5. The blood flow measurement system of claim 1, further comprising measurement software configured to run on a computer operatively coupled to the processor, the measurement software configured to process the signal to calculate an area indicative of a blood flow rate within the gastrointestinal tract.
  6. The blood flow measurement system of claim 5, further comprising a electrocardiogram (ECG) lead assembly operatively coupled to the processor, the ECG lead assembly configured to sense an ECG signal based on electrical activity of a heart of the patient,
    wherein the measurement software is further configured to determine an R-wave signal based on the ECG signal.
  7. The blood flow measurement system of claim 6, further comprising a photoplethysmogram (PPG) module operatively coupled to the processor and the optical sensor, wherein the PPG module is configured to receive the signal from the optical sensor and to generate a PPG signal based on the signal and to transmit the PPG signal to the processor.
  8. The blood flow measurement system of claim 7, wherein the measurement software is further configured to receive the PPG signal and to determine a PPG segment based on the R-wave signal.
  9. The blood flow measurement system of claim 8, wherein the measurement software is configured to calculate the area based on the PPG segment for measuring the blood flow rate within the gastrointestinal tract.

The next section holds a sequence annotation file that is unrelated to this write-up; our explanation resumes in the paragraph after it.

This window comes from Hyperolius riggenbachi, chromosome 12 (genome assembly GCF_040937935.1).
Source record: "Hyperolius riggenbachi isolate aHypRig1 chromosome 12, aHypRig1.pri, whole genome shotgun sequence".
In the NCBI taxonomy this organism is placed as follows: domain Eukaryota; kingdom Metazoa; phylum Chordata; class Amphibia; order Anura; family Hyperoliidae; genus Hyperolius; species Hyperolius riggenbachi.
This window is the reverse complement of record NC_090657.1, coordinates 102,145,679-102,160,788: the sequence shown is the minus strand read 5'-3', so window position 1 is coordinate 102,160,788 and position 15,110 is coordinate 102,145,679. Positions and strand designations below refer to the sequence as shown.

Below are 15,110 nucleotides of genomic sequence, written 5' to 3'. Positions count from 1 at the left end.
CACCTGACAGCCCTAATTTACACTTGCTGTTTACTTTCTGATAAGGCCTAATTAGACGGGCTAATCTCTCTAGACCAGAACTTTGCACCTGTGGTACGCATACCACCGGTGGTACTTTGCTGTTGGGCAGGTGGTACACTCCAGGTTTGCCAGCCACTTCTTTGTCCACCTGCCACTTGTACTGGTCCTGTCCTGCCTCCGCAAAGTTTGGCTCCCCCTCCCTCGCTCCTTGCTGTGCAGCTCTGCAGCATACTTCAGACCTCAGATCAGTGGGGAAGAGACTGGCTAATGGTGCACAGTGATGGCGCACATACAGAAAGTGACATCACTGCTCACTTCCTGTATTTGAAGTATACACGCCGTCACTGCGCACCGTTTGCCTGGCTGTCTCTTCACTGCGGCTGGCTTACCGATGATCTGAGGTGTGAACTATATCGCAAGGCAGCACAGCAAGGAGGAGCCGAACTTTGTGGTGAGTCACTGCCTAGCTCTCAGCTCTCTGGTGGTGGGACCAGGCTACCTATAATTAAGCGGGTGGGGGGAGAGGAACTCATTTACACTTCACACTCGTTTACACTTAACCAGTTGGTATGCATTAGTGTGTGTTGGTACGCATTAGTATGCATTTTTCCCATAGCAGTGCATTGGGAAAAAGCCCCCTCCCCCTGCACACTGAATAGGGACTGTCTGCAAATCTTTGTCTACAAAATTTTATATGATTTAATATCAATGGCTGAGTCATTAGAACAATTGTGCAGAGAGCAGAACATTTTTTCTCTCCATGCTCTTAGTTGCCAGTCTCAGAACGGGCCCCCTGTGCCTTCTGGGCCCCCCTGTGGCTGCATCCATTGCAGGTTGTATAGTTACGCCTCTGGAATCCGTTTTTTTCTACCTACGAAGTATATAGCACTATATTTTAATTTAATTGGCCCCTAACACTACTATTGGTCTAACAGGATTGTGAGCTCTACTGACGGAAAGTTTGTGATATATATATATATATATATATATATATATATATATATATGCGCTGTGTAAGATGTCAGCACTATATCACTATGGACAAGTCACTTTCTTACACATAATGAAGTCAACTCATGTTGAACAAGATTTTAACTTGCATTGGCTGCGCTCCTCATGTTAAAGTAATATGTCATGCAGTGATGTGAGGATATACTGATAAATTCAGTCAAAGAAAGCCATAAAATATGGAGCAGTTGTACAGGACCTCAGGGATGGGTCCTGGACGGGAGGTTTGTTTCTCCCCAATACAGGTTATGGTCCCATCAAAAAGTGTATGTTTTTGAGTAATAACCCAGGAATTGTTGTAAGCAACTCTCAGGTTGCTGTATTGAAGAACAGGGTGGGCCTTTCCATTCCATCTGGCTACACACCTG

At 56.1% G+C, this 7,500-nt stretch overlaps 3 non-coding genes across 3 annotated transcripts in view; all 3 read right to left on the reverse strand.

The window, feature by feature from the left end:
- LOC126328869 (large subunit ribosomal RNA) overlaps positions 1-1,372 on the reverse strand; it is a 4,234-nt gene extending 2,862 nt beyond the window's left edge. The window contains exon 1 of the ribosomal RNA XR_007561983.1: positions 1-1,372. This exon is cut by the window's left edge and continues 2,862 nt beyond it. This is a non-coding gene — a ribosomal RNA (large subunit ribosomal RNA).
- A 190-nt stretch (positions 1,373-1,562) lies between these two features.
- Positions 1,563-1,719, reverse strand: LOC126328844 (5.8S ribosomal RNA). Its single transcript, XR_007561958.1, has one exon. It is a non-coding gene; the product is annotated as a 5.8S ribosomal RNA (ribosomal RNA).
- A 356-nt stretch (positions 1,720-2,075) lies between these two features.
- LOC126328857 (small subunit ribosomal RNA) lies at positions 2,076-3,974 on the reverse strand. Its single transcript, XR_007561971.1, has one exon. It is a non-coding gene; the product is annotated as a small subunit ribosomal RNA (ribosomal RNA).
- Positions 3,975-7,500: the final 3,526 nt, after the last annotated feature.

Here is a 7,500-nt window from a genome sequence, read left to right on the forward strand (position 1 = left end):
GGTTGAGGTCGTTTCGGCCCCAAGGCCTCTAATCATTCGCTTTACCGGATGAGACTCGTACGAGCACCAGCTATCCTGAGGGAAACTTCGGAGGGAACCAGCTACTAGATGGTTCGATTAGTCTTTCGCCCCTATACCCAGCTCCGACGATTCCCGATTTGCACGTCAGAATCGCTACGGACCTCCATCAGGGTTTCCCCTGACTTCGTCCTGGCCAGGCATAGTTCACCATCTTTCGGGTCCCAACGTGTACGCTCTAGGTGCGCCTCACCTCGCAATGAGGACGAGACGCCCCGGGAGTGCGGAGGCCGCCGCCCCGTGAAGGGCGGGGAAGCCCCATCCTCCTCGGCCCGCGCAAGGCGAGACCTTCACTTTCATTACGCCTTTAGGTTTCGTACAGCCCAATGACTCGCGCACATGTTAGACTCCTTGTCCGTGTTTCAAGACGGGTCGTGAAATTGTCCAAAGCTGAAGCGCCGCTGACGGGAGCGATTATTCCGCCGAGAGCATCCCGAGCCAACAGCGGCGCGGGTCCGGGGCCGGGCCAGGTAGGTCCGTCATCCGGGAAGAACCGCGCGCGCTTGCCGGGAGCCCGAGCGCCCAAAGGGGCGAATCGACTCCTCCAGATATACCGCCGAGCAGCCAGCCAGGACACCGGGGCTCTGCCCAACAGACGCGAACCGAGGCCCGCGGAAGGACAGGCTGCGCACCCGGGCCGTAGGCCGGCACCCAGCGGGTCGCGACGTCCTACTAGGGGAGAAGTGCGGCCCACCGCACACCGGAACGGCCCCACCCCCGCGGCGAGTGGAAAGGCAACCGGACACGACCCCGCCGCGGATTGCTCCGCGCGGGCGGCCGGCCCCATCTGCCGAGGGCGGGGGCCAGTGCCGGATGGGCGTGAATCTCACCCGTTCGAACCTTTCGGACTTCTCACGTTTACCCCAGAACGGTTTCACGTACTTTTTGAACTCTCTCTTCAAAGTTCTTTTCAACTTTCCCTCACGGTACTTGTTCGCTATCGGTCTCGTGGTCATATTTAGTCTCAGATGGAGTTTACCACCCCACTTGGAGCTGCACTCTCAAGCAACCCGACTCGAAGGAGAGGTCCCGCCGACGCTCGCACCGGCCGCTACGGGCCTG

10. The blood flow measurement system of claim 1, wherein the optical sensor is disposed within the expandable member.
  11. The blood flow measurement system of claim 1, wherein the optical sensor is disposed outside the expandable member.
  12. The blood flow measurement system of claim 1, wherein the optical sensor comprises a diode and a photodiode, the diode configured to emit light into the gastrointestinal tract and the photodiode configured to receive the light reflected from the gastrointestinal tract.
  13. The blood flow measurement system of claim 1, wherein the signal is indicative of perfusion within the gastrointestinal tract
  14. A method for measuring blood flow within a gastrointestinal tract of a patient with a blood flow measurement system according to claim 1, an optical sensor having been introduced into the gastrointestinal tract, the method comprising:
    processing a signal indicative of blood flow within the gastrointestinal tract generated using the optical sensor to generate a photoplethysmogram (PPG) signal;
    generating an electrocardiogram (ECG) signal based electrical activity of a heart of the patient;
    determining a PPG segment of the PPG signal based on the ECG signal; and
    measuring blood flow within the gastrointestinal tract based on the PPG segment.
  15. The method of claim 14, wherein measuring blood flow comprises measuring perfusion within the gastrointestinal tract based on the PPG segment.
EP13706529.8A 2005-02-17 2013-02-27 Apparatus and method for measuring blood flow within the gastrointestinal tract Active EP2819573B1 (en)

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EP0808124B1 (en) * 1995-01-03 2003-04-16 Non-Invasive Technology, Inc. Optical coupler for in vivo examination of biological tissue